Q: How does the CPC support children?
A: At the CPC, the child is our first priority. All of the services and programs offered are designed to meet the needs of the child first. We accommodate children in ways such as letting children explore the center, scheduling interviews around their daily routines, and offering a safe, protected place that is child-friendly.
Q: How many times will a child be interviewed about the abuse?
A: One of the main goals of the CPC is to reduce trauma to children during an investigation. Research has shown that children can re-experience the trauma of abuse every time they talk about it. We work to minimize the number of in-depth interviews a child must have. Police, DCFS and CACD may ask basic questions to assure the child’s safety. In most cases, a child will be interviewed only once with a professional interviewer.
Q: Does the CPC work for DCFS or the police?
A: No. The CPC works for your child and your family. DCFS and local police make appointments with the CPC after a child abuse report is made to the Child Abuse Hotline. Once an appointment has been made, the CPC works with all the agencies involved to address the needs of the child and the investigation. The CPC is a part of a team approach, but is an independent non-profit agency.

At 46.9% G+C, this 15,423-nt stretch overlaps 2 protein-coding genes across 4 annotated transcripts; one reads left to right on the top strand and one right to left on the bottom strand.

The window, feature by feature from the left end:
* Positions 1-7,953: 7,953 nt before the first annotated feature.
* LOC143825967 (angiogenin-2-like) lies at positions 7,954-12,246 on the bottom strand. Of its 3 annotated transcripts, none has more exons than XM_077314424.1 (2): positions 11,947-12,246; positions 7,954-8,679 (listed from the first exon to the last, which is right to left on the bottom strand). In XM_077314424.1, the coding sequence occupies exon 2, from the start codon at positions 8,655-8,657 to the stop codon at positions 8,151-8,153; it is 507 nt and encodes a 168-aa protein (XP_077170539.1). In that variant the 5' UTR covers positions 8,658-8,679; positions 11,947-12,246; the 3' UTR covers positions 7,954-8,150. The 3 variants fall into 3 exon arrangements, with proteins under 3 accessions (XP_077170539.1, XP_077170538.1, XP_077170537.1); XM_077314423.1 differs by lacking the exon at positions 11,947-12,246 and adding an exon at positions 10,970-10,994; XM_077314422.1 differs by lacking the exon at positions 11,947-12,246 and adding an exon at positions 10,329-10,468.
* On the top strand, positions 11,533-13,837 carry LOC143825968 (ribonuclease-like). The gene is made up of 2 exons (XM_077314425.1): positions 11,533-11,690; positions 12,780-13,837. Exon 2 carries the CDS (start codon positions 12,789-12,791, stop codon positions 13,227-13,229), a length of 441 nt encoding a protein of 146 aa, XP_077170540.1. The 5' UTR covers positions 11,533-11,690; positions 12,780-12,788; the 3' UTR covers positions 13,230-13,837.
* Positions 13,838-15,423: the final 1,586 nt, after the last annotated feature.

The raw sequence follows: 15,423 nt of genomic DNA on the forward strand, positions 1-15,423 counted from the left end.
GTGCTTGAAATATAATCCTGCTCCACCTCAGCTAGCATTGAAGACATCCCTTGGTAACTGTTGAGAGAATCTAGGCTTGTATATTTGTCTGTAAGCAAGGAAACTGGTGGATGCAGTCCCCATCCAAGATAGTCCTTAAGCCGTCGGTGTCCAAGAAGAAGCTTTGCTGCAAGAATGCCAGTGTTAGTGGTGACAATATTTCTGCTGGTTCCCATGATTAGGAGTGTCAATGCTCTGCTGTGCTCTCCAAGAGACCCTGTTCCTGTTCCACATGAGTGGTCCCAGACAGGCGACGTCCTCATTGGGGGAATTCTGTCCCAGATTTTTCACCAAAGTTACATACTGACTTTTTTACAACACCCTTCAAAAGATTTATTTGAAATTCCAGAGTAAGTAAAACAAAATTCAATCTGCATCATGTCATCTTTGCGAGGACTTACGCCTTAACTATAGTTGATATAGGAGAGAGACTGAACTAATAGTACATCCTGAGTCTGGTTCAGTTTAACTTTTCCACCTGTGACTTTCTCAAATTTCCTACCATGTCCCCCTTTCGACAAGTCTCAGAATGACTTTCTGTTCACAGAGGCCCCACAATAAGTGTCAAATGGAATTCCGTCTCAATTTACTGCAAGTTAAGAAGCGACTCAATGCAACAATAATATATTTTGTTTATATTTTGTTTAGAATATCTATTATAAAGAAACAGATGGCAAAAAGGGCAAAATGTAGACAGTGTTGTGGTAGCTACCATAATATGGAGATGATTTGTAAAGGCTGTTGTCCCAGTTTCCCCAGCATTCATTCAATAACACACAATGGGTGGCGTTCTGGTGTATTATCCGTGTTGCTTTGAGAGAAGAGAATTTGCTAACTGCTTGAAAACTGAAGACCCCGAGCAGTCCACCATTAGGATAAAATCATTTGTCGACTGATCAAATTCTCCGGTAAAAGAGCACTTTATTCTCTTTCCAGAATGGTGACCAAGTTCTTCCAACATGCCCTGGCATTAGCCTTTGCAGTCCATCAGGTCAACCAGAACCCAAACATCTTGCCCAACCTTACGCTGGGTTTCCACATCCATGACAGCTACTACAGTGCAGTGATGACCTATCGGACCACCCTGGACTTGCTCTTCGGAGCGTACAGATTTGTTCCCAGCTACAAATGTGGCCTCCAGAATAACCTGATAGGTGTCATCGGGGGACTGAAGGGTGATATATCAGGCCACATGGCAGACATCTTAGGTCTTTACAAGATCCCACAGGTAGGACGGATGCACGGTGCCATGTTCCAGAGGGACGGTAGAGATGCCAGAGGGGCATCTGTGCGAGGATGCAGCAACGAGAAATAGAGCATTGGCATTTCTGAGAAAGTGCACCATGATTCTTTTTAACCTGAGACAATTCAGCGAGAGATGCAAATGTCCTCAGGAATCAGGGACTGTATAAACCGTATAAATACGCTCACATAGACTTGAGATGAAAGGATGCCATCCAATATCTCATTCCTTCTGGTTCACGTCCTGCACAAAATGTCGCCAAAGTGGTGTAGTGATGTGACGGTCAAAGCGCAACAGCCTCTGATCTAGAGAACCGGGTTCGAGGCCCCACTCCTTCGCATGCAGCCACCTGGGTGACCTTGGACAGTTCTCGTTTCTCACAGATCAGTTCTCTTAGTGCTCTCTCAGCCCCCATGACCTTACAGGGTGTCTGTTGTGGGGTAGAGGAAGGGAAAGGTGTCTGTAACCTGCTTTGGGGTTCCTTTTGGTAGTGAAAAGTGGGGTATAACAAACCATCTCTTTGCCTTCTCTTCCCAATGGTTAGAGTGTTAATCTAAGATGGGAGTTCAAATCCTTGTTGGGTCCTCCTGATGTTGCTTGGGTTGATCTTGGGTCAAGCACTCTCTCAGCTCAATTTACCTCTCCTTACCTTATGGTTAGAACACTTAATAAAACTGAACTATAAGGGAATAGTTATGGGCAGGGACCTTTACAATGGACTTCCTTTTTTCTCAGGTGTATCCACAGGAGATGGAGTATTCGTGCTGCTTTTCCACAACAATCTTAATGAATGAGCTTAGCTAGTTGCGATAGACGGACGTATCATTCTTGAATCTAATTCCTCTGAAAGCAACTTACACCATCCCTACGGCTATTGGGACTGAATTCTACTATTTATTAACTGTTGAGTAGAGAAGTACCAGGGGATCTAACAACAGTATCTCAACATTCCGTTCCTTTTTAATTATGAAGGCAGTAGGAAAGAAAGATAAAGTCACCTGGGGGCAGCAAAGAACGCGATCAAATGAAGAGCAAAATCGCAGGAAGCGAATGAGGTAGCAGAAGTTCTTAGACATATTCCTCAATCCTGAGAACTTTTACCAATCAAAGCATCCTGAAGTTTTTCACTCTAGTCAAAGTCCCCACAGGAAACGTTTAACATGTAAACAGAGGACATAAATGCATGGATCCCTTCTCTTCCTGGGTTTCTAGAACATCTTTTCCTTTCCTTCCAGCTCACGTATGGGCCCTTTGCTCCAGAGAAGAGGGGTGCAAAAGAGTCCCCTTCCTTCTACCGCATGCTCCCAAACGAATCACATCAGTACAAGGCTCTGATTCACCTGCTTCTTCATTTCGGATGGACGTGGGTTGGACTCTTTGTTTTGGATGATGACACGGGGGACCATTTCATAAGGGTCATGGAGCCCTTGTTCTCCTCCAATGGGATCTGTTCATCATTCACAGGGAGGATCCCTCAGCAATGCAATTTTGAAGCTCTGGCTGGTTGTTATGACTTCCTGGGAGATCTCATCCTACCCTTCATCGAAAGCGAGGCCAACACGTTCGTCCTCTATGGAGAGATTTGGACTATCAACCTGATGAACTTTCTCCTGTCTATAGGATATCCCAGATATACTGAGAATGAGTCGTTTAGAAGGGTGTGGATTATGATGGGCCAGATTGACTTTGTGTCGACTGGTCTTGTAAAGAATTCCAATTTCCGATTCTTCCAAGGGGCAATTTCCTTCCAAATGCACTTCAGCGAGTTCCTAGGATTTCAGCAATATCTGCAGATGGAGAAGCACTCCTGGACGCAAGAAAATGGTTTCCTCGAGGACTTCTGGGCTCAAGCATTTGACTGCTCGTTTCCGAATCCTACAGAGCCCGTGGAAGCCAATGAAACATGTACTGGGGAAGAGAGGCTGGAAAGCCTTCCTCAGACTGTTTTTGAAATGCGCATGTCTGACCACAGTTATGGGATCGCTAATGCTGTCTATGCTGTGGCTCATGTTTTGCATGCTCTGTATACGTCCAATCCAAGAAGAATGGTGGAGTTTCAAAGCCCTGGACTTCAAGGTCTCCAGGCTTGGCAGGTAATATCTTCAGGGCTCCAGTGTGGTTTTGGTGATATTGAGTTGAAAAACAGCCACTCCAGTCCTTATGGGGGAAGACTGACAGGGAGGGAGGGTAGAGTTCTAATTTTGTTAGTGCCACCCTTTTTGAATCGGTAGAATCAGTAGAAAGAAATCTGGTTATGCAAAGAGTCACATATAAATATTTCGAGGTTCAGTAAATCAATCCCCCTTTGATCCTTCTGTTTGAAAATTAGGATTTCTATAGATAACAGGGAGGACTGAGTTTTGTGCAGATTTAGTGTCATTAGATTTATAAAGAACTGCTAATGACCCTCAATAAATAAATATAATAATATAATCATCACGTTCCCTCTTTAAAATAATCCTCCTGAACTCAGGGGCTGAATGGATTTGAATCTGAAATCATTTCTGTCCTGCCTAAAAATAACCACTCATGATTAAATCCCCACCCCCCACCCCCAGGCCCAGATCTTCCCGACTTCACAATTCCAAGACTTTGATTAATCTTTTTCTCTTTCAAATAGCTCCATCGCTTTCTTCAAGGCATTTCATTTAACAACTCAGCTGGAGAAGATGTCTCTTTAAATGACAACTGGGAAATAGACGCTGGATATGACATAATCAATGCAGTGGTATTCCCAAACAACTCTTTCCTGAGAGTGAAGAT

Q: Do children or families stay at the CPC?
A: No. The CPC is not a shelter. However, the CPC works with several shelters and helps children and their families access these resources if they are needed. In those cases in which a child has been removed from his or her home, DCFS will arrange accommodation.
Q: What does the Family Advocate do at the CPC?
A: The Family Advocate helps the child and family address their unique needs. She helps the family create a plan of action. After the visit to the CPC, the Family Advocate follows up with the family to inquire about any progress, concerns, questions or other needs.
Q: What is involved in a forensic interview?
A: Forensic interviews are conducted an interviewer trained in a wide spectrum of areas related to childhood development, sexual abuse dynamics, and other pertinent issues. Children are never forced to talk. The CPC has a full-time forensic interviewer who works closely with investigative agencies.
Q: How do children come to the CPC?
A: Last year the CPC saw roughly 300 children and their families come to our center. Only children who have been referred through DCFS, CACD or local law enforcement come to the CPC.
Q: Is there a charge for CPC services?
A: No. The CPC is a non-profit organization. Our center depends on grants and contributions from our community to provide on-site services free of charge. In some cases, referral agencies may require payment, but our Family Advocate works with the families and those agencies to make the best possible arrangement.
Q: Are medical exams performed at the CPC?
A: No, medical exams are not performed on site. However, we work closely with the Arkansas Children’s House, which is located two blocks from our center. The medical staff at Arkansas Children’s House specialize in the evaluation of sexually abused children.
Q: Does the CPC work only with sexual abuse cases?
A: No. While most of the cases that come to the CPC deal with sexual abuse, we also work with police and DCFS on physical abuse cases.